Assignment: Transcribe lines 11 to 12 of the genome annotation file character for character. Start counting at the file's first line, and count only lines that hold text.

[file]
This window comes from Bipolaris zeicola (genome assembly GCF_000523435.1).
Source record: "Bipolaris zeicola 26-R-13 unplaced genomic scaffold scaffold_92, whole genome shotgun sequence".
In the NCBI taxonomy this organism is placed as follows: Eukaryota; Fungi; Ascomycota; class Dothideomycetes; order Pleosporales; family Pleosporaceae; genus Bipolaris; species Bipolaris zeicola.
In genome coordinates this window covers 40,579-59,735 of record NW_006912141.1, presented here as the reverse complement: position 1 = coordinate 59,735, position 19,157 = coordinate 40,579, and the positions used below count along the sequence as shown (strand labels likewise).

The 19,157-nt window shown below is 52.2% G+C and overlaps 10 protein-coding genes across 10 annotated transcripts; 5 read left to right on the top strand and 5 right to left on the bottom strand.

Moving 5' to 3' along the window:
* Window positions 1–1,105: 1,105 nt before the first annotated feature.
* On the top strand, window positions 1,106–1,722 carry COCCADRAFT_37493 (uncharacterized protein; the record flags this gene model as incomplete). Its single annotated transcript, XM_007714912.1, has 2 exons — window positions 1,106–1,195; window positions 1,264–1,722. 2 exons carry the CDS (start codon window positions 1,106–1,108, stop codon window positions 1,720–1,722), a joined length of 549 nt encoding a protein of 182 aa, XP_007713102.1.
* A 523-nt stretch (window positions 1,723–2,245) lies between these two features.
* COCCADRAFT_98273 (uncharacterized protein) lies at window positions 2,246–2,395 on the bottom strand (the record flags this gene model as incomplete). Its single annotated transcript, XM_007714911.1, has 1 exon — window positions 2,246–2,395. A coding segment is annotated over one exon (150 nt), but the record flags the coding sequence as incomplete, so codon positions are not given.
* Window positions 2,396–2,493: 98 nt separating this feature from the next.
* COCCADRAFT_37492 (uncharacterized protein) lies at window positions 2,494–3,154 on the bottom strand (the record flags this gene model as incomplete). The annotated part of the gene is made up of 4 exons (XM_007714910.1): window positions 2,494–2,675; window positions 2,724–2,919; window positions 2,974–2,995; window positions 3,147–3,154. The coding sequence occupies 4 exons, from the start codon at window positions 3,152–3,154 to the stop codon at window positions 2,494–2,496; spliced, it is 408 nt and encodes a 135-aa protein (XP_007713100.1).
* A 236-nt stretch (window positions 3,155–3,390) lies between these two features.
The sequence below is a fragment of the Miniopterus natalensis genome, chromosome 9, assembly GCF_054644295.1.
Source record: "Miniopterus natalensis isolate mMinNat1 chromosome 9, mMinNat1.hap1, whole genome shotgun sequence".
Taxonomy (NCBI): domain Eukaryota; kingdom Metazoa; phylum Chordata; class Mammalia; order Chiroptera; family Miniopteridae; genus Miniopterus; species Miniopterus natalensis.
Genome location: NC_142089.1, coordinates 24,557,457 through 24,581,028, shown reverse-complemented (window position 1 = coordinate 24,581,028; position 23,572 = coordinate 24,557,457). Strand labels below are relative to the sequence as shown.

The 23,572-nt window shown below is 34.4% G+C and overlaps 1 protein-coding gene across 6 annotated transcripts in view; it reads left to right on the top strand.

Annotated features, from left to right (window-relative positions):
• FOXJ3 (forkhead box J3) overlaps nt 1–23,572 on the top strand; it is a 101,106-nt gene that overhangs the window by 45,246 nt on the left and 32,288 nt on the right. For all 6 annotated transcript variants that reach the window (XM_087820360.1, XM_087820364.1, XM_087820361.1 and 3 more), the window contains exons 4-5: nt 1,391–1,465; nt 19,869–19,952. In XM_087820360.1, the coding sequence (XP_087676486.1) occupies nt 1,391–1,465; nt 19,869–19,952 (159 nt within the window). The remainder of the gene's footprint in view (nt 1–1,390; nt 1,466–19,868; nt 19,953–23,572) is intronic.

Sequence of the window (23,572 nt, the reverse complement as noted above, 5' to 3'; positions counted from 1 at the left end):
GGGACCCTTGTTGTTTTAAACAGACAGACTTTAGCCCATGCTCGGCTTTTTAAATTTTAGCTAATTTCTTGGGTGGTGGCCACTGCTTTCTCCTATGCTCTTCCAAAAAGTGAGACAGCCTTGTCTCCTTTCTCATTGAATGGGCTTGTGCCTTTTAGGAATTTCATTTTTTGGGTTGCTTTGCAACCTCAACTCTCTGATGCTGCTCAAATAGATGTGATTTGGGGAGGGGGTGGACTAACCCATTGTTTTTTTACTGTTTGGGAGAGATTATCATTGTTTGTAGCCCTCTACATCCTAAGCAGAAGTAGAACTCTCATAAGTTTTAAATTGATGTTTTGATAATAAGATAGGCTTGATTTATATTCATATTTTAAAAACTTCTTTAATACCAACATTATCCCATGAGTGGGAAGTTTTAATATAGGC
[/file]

* Window positions 2,396–2,493: 98 nt separating this feature from the next.
* COCCADRAFT_37492 (uncharacterized protein) lies at window positions 2,494–3,154 on the bottom strand (the record flags this gene model as incomplete). The annotated part of the gene is made up of 4 exons (XM_007714910.1): window positions 2,494–2,675; window positions 2,724–2,919; window positions 2,974–2,995; window positions 3,147–3,154. The coding sequence occupies 4 exons, from the start codon at window positions 3,152–3,154 to the stop codon at window positions 2,494–2,496; spliced, it is 408 nt and encodes a 135-aa protein (XP_007713100.1).